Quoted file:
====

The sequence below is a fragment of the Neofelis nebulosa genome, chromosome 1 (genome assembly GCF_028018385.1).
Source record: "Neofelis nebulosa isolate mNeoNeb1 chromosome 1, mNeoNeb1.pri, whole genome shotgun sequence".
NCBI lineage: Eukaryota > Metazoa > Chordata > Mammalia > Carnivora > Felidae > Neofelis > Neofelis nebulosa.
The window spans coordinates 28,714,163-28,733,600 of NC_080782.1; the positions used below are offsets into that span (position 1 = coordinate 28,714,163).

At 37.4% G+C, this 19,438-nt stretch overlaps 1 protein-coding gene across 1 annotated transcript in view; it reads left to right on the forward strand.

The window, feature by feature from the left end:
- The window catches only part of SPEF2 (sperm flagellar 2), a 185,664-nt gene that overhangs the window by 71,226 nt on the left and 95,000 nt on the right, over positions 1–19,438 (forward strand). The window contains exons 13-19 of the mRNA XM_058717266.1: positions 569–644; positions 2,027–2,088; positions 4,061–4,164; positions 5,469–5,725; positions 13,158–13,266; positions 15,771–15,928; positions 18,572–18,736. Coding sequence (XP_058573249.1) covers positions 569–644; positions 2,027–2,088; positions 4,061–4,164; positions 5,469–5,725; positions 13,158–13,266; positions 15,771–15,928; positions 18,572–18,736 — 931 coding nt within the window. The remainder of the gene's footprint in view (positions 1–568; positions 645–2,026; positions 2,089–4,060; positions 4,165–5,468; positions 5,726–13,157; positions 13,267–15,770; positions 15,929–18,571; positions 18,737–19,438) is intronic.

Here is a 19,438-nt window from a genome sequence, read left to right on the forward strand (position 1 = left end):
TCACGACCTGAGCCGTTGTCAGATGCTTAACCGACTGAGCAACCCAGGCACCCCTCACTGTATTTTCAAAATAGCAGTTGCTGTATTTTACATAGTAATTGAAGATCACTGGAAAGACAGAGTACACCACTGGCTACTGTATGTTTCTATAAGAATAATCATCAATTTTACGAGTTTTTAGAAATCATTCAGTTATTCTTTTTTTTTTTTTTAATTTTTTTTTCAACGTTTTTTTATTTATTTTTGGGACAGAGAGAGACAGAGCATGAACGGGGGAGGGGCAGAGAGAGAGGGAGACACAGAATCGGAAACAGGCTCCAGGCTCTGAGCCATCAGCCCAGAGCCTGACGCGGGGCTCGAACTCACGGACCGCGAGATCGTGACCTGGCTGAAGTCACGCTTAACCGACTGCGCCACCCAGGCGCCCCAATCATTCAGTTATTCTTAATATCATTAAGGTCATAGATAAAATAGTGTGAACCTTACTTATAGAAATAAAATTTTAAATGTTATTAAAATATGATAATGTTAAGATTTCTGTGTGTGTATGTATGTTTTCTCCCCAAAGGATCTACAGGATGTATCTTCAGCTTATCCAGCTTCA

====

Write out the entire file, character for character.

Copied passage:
The sequence below is a fragment of the Neofelis nebulosa genome, chromosome 1 (genome assembly GCF_028018385.1).
Source record: "Neofelis nebulosa isolate mNeoNeb1 chromosome 1, mNeoNeb1.pri, whole genome shotgun sequence".
NCBI lineage: Eukaryota > Metazoa > Chordata > Mammalia > Carnivora > Felidae > Neofelis > Neofelis nebulosa.
The window spans coordinates 28,714,163-28,733,600 of NC_080782.1; the positions used below are offsets into that span (position 1 = coordinate 28,714,163).

At 37.4% G+C, this 19,438-nt stretch overlaps 1 protein-coding gene across 1 annotated transcript in view; it reads left to right on the forward strand.

The window, feature by feature from the left end:
- The window catches only part of SPEF2 (sperm flagellar 2), a 185,664-nt gene that overhangs the window by 71,226 nt on the left and 95,000 nt on the right, over positions 1–19,438 (forward strand). The window contains exons 13-19 of the mRNA XM_058717266.1: positions 569–644; positions 2,027–2,088; positions 4,061–4,164; positions 5,469–5,725; positions 13,158–13,266; positions 15,771–15,928; positions 18,572–18,736. Coding sequence (XP_058573249.1) covers positions 569–644; positions 2,027–2,088; positions 4,061–4,164; positions 5,469–5,725; positions 13,158–13,266; positions 15,771–15,928; positions 18,572–18,736 — 931 coding nt within the window. The remainder of the gene's footprint in view (positions 1–568; positions 645–2,026; positions 2,089–4,060; positions 4,165–5,468; positions 5,726–13,157; positions 13,267–15,770; positions 15,929–18,571; positions 18,737–19,438) is intronic.

Here is a 19,438-nt window from a genome sequence, read left to right on the forward strand (position 1 = left end):
TCACGACCTGAGCCGTTGTCAGATGCTTAACCGACTGAGCAACCCAGGCACCCCTCACTGTATTTTCAAAATAGCAGTTGCTGTATTTTACATAGTAATTGAAGATCACTGGAAAGACAGAGTACACCACTGGCTACTGTATGTTTCTATAAGAATAATCATCAATTTTACGAGTTTTTAGAAATCATTCAGTTATTCTTTTTTTTTTTTTTAATTTTTTTTTCAACGTTTTTTTATTTATTTTTGGGACAGAGAGAGACAGAGCATGAACGGGGGAGGGGCAGAGAGAGAGGGAGACACAGAATCGGAAACAGGCTCCAGGCTCTGAGCCATCAGCCCAGAGCCTGACGCGGGGCTCGAACTCACGGACCGCGAGATCGTGACCTGGCTGAAGTCACGCTTAACCGACTGCGCCACCCAGGCGCCCCAATCATTCAGTTATTCTTAATATCATTAAGGTCATAGATAAAATAGTGTGAACCTTACTTATAGAAATAAAATTTTAAATGTTATTAAAATATGATAATGTTAAGATTTCTGTGTGTGTATGTATGTTTTCTCCCCAAAGGATCTACAGGATGTATCTTCAGCTTATCCAGCTTCA